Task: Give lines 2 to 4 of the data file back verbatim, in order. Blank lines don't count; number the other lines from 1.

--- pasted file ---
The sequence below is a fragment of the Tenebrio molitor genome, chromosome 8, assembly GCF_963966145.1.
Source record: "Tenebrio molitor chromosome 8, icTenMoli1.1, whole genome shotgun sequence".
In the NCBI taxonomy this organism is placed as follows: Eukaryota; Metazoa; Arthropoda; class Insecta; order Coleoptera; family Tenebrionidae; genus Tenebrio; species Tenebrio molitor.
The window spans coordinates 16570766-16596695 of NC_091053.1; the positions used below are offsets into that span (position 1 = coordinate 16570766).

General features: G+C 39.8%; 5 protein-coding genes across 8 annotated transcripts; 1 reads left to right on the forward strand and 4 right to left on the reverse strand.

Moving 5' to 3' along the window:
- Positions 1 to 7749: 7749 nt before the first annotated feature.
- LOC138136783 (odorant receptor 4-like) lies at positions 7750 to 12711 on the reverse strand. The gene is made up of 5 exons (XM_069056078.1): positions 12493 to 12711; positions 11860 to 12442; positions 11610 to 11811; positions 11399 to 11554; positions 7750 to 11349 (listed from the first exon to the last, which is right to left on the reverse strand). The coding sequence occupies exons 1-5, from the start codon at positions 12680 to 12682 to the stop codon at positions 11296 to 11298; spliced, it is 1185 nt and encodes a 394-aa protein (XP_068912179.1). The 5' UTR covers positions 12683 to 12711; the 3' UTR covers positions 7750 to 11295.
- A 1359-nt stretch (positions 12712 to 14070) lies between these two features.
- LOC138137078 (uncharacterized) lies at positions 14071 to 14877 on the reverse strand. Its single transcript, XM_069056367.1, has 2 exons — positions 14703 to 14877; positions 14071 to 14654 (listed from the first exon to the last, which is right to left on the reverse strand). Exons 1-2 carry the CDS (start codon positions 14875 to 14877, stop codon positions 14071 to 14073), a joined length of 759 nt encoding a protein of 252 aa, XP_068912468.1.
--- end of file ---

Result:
Source record: "Tenebrio molitor chromosome 8, icTenMoli1.1, whole genome shotgun sequence".
In the NCBI taxonomy this organism is placed as follows: Eukaryota; Metazoa; Arthropoda; class Insecta; order Coleoptera; family Tenebrionidae; genus Tenebrio; species Tenebrio molitor.
The window spans coordinates 16570766-16596695 of NC_091053.1; the positions used below are offsets into that span (position 1 = coordinate 16570766).